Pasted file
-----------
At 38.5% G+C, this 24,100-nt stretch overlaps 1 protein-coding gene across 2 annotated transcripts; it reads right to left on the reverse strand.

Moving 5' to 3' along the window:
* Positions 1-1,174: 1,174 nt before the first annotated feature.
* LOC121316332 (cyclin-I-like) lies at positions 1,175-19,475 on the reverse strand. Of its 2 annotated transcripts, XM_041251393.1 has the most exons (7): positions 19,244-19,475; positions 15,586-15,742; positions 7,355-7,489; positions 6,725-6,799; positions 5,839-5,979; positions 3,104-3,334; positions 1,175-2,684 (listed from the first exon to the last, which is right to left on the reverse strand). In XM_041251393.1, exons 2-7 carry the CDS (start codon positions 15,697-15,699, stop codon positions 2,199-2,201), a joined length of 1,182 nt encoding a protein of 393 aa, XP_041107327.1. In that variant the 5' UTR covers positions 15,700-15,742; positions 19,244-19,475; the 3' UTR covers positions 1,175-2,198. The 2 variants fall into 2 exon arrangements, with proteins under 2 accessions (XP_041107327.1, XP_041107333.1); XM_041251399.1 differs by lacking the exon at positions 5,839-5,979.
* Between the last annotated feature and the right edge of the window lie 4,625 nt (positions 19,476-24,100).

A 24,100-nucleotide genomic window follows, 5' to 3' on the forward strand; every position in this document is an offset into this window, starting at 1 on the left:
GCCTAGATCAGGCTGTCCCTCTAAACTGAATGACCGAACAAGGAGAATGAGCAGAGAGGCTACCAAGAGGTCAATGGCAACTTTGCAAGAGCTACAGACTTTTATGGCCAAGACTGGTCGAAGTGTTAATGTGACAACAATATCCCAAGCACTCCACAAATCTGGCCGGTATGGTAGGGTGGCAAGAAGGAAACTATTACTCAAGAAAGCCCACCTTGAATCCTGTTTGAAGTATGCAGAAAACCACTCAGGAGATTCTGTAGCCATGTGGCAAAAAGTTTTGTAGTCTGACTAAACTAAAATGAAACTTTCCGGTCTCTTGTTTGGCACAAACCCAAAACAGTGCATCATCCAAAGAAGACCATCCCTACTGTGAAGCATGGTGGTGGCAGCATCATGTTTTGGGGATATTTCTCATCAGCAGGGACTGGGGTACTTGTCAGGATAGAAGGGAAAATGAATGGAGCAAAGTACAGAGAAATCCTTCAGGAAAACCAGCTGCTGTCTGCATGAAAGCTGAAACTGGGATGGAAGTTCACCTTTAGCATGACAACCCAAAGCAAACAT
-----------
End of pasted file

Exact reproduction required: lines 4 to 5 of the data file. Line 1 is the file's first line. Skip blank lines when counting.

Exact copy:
* LOC121316332 (cyclin-I-like) lies at positions 1,175-19,475 on the reverse strand. Of its 2 annotated transcripts, XM_041251393.1 has the most exons (7): positions 19,244-19,475; positions 15,586-15,742; positions 7,355-7,489; positions 6,725-6,799; positions 5,839-5,979; positions 3,104-3,334; positions 1,175-2,684 (listed from the first exon to the last, which is right to left on the reverse strand). In XM_041251393.1, exons 2-7 carry the CDS (start codon positions 15,697-15,699, stop codon positions 2,199-2,201), a joined length of 1,182 nt encoding a protein of 393 aa, XP_041107327.1. In that variant the 5' UTR covers positions 15,700-15,742; positions 19,244-19,475; the 3' UTR covers positions 1,175-2,198. The 2 variants fall into 2 exon arrangements, with proteins under 2 accessions (XP_041107327.1, XP_041107333.1); XM_041251399.1 differs by lacking the exon at positions 5,839-5,979.
* Between the last annotated feature and the right edge of the window lie 4,625 nt (positions 19,476-24,100).